Advantages of Salt Pellets
Here are some advantages of salt pellets and probable reasons why you should use them over salt crystals.
1. They prevent bridging
Salt pellets are larger than salt crystals. Therefore, they are less soluble in water, thus promoting a no clamping situation.
When salts clamp together, they stick and harden, creating a barrier in water flow, a situation called bridging.
2. Ideal for heavy water users
Salt pellets are recommended for heavy water users such as apartments, hospitals, restaurants, and businesses.
3. Perfect for all in one water softeners
Those with all in one water softeners are advised to use salt pellets because they are less sticky, thus inhibiting bridging.
Disadvantages of Salt Pellets
The main downside of salt pellets is that they are slightly more expensive than salt crystals.
However, the cost is justifiable because of the labor intensive extraction, and processing.
Besides they are far more effective than salt crystals.
Now to the verdict. Which side of the water softener salt crystals vs. pellets debate are you siding with?
We’ve looked at how the two salts work, and I must state that what stands out is the bridging problem.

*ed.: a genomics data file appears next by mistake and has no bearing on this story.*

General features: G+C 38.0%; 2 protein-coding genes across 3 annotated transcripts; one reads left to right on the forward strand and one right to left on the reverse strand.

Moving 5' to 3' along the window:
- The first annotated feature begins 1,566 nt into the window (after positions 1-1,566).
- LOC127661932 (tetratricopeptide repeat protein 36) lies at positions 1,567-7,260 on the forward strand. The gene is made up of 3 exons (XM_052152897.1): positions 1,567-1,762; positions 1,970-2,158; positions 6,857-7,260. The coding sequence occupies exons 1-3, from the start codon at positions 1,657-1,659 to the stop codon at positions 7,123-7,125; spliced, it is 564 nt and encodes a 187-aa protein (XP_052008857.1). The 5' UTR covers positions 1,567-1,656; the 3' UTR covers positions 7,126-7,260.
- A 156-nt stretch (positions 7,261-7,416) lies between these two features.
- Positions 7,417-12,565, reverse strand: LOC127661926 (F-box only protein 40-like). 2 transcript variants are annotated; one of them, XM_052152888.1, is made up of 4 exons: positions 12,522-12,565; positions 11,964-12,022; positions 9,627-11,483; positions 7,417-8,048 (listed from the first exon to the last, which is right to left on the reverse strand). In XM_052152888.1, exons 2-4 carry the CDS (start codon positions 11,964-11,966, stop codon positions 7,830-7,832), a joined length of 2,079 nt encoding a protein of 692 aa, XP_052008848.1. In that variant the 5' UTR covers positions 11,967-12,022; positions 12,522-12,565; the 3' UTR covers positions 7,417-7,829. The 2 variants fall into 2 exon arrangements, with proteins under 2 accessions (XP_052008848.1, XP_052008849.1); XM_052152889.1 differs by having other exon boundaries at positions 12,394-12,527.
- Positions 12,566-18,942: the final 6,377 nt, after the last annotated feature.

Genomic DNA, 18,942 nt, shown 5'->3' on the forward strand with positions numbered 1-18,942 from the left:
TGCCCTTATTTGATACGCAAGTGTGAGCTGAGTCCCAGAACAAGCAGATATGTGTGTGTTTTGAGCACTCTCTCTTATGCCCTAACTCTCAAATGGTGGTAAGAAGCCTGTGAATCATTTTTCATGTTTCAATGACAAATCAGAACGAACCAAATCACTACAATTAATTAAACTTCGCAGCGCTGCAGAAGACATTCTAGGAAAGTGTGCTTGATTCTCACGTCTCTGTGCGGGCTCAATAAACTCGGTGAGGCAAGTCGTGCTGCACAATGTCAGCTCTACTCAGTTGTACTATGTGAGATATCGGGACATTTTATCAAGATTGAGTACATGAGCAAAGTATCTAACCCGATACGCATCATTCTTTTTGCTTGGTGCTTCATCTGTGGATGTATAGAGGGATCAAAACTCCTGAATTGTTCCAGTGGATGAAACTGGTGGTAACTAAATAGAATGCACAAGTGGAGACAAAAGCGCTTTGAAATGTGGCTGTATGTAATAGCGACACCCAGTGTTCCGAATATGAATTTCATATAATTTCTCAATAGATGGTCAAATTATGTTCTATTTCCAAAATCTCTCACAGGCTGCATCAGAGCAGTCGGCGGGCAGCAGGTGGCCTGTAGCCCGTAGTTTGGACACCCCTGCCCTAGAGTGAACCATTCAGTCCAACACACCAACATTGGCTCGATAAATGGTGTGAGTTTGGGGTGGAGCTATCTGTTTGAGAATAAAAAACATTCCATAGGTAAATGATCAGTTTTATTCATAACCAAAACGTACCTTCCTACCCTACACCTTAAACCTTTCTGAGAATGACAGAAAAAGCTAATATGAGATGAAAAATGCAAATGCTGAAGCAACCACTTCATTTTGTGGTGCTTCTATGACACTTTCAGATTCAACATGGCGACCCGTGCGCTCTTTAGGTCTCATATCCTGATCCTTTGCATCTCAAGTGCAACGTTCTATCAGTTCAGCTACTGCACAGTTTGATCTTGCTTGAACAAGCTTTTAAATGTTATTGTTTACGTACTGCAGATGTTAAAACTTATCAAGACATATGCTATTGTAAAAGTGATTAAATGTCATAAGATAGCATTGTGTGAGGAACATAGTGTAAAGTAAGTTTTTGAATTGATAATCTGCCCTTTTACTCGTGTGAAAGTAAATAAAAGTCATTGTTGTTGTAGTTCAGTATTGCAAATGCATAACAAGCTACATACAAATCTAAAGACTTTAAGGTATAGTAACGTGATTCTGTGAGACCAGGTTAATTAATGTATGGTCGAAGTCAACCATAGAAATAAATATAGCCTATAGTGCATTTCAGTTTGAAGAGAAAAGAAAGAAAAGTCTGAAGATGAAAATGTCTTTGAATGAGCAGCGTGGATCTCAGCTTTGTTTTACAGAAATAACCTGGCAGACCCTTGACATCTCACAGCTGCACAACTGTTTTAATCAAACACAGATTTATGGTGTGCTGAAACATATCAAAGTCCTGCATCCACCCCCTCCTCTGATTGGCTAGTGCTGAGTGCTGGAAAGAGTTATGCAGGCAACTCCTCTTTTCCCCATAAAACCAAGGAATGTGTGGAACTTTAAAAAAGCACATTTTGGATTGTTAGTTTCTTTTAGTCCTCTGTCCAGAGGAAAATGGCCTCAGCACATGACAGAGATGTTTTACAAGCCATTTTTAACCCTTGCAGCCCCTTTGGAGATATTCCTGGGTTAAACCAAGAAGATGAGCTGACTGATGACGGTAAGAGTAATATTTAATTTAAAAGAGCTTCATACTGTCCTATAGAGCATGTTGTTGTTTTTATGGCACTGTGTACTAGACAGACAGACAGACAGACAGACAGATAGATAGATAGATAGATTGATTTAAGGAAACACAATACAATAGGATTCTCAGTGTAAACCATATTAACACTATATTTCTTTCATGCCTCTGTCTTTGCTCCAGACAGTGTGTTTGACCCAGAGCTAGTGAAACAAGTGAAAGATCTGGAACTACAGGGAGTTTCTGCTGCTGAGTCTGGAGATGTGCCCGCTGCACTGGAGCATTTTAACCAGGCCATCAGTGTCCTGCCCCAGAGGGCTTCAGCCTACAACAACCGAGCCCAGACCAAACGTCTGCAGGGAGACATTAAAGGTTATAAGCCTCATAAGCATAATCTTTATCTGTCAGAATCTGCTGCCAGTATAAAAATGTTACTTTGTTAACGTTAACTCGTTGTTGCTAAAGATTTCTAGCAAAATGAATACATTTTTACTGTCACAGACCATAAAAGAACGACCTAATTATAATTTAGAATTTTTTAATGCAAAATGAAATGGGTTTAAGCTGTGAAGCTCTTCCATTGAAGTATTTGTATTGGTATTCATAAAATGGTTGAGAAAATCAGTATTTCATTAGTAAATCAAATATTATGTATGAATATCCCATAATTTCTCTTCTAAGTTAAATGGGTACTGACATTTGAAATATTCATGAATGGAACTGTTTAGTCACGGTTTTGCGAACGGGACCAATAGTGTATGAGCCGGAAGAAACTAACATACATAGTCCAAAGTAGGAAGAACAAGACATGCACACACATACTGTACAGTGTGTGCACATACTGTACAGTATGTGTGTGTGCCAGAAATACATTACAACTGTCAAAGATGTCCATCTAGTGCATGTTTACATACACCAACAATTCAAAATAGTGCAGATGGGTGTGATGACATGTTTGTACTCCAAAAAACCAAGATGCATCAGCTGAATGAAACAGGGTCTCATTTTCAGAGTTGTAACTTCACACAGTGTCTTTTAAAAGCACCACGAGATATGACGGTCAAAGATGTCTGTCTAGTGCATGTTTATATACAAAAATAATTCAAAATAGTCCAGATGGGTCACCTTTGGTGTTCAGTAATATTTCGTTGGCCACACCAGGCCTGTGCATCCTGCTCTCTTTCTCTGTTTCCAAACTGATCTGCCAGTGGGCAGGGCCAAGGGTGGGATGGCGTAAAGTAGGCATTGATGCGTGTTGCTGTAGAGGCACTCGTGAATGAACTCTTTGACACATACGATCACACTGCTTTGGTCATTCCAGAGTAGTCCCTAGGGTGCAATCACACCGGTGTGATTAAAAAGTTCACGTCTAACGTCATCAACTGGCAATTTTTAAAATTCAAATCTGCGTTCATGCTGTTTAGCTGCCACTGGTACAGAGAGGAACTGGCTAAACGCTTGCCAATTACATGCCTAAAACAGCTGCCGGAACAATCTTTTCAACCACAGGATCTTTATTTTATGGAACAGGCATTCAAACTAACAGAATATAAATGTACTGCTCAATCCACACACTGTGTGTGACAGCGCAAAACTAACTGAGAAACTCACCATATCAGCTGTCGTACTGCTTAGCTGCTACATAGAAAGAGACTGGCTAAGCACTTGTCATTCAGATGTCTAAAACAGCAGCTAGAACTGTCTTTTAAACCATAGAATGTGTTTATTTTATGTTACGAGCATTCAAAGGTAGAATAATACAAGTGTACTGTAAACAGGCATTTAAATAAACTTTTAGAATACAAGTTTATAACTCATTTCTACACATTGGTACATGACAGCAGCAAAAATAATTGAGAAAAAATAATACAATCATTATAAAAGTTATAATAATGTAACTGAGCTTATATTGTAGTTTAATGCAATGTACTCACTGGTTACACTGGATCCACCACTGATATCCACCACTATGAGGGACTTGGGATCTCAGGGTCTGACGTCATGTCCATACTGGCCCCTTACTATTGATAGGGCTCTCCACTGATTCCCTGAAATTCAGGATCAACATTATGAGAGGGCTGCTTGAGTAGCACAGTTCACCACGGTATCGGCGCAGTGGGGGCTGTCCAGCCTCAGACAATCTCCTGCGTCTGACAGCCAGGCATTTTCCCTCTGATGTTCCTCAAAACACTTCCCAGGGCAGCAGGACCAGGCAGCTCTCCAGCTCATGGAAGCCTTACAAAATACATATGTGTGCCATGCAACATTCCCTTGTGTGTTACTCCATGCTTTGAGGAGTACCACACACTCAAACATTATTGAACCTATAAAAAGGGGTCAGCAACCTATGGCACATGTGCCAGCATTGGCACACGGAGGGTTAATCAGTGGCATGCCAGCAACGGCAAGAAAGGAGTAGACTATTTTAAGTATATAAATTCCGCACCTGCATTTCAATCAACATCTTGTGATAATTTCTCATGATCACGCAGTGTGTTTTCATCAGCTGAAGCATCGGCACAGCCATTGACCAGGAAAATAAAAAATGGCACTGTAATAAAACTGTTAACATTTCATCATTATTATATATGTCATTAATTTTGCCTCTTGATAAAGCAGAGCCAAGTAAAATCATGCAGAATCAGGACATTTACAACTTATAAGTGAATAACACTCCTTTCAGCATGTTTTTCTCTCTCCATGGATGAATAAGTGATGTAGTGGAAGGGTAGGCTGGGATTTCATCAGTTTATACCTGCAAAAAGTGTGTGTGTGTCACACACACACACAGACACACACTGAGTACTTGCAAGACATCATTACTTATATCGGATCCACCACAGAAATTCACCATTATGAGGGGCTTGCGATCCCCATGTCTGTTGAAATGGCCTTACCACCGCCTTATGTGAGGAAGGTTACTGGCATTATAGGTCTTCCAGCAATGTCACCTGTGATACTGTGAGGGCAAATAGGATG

Although salt crystals are highly soluble and promote faster regeneration, they are likely to form bridging in the salt tank.
Besides, they are less pure than salt pellets and only ideal for small households. However, if you have a two-tank water softener, then you might want to use salt crystals.
On the other hand, salt pellets inhibit bridging because they are non-sticky, so no clumping happens. Additionally, they are very pure, thus maximum ion exchange.
I should also add that if you use an all-in-one water softener, then salt pellets are the most ideal.
Businesses, hospitals, restaurants, and apartment buildings prefer salt pellets because of the high non-bridging aspect. They are ideal when water consumption is heavy.
Water Softener Salt Crystals vs. Pellets FAQs
Are pellets or Crystals better for water softeners?
If you are using an all-in-one water softener, then pellets are the most ideal; however, you can still use salt crystals only when you don’t use too much water.
When there is heavy water consumption, such as in hospitals, restaurants, and schools, it is advised to use salt pellets.
Which salt is better for water softeners?
There are several types of salts available for water softeners. It is recommended to use either sodium chloride or potassium chloride-based salts.
But, most people use Sodium chloride salts such as pellet salts since they are more effective than the latter.
What is better for water softener salt or potassium?
Sodium-based salts are better than potassium-based salts because they are cheaper and more effective. However, some people have restrictions on sodium in their diet, making potassium-based salts a better option for them.
The water softener salt crystals and pellets debate is likely to continue for a longer time. Still, for now, you have all the necessary information you need to make an informed decision.
Also, be mindful of the bridging effect because you can end using hard water unknowingly.